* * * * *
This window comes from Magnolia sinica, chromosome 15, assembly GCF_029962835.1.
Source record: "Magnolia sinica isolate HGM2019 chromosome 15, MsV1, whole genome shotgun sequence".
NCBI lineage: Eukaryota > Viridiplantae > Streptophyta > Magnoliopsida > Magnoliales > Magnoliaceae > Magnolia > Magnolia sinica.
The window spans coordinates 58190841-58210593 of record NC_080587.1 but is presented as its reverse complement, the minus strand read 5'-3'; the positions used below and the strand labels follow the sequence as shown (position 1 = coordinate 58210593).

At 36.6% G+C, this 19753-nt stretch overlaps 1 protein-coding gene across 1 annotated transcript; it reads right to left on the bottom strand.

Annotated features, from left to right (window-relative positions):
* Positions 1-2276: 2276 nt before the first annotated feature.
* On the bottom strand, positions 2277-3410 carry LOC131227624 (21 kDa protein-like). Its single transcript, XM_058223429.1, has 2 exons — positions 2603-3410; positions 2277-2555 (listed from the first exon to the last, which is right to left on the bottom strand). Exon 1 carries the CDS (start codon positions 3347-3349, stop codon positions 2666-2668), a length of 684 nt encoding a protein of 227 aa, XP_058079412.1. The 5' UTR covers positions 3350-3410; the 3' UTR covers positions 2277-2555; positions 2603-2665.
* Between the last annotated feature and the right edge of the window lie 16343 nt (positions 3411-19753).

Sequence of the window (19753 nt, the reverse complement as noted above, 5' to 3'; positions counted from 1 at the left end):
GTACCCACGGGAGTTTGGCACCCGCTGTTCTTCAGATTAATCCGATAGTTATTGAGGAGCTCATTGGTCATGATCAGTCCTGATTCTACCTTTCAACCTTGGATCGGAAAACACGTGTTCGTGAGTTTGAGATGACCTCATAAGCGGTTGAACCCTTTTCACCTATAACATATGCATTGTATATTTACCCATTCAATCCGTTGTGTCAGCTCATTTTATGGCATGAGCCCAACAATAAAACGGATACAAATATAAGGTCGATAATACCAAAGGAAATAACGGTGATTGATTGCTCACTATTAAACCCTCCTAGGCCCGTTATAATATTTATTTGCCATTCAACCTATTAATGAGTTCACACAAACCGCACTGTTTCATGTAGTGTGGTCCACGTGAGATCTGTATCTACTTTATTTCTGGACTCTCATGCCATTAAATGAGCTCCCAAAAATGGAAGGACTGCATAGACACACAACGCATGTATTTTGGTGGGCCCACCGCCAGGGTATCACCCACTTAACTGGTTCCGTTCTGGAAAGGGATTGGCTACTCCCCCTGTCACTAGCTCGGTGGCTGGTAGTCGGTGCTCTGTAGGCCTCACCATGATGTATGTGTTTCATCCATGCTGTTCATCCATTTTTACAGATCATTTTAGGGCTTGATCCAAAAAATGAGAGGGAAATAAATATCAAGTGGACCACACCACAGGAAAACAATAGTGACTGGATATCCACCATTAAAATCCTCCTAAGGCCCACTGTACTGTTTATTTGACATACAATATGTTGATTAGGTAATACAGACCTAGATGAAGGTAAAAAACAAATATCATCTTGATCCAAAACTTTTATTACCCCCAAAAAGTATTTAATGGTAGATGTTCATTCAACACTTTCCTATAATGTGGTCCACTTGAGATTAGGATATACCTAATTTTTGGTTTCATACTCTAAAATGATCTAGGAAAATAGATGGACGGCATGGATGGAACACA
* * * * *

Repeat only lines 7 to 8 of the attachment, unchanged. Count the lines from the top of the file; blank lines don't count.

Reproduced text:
* Positions 1-2276: 2276 nt before the first annotated feature.
* On the bottom strand, positions 2277-3410 carry LOC131227624 (21 kDa protein-like). Its single transcript, XM_058223429.1, has 2 exons — positions 2603-3410; positions 2277-2555 (listed from the first exon to the last, which is right to left on the bottom strand). Exon 1 carries the CDS (start codon positions 3347-3349, stop codon positions 2666-2668), a length of 684 nt encoding a protein of 227 aa, XP_058079412.1. The 5' UTR covers positions 3350-3410; the 3' UTR covers positions 2277-2555; positions 2603-2665.